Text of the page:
“Colleagues will be provided by support from within their Department and Human Resources, which may include access to the Employee Assistance Programme, should the colleague find this beneficial. 

“The University also has a network of Bullying and Harassment Support Advisors, who can help and support colleagues. Staff can be supported/accompanied in relevant meetings by a colleague or someone from the campus trade unions.  The University is clear that all colleagues must be entitled to raise their concerns without concern of any adverse consequences for doing so.

“Continuing alumni engagement and support is critical to the success of our colleges and to the University. We are working closely with College supporters to ensure alumni networks are updated appropriately.”

“I intend to withhold any further donations and involvement with the university until it can prove that it is truly dedicated to tackling these deep-rooted problems with bullying and misogyny.”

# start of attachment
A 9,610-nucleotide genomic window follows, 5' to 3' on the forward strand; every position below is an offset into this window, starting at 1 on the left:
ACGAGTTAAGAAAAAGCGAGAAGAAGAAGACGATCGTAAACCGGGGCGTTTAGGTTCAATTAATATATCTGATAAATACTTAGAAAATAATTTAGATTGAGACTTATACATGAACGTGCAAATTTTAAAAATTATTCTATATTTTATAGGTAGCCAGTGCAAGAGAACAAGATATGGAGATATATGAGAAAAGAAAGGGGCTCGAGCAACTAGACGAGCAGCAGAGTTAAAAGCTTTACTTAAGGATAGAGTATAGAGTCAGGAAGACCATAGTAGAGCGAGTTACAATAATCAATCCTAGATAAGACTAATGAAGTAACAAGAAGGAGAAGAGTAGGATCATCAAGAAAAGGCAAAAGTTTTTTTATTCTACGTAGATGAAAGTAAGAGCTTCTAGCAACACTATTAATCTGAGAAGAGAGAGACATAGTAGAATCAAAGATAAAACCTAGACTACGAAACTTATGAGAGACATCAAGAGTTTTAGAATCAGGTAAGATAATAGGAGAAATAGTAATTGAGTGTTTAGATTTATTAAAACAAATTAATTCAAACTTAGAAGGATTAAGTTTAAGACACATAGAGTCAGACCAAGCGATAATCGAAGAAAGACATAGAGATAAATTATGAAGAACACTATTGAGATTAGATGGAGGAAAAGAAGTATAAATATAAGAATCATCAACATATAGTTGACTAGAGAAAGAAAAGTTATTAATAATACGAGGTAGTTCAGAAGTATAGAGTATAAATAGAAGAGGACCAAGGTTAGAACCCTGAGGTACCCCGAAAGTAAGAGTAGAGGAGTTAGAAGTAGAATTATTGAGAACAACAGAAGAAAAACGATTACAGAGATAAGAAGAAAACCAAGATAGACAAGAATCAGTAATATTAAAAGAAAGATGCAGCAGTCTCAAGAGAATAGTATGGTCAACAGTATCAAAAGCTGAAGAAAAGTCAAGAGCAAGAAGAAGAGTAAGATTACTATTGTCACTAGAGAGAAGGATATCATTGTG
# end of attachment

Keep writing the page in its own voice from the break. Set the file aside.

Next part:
-Anonymous Durham alumnus

Last month, Adeyeye stepped down from his role on the University’s Respect Oversight Group, which oversees the University’s bullying policy, after he was approached for by The Observer.  Adeleye did not respond to The Observer’s request for comment. 

A Palatinate investigation found that 96 claims of bullying and harassment were submitted using the University’s Report and Support tool between October 2019, when the tool launched, and June 2021.  76 of these reports specified a gender, with three-quarters of such reports submitted by women. 

In July 2020, A survey conducted as part of a University-wide report by the Durham Commission on Respect, Values and Behaviour revealed 18% of staff respondents and 30% of student respondents said that they had experienced some form of bullying or harassment whilst at the university.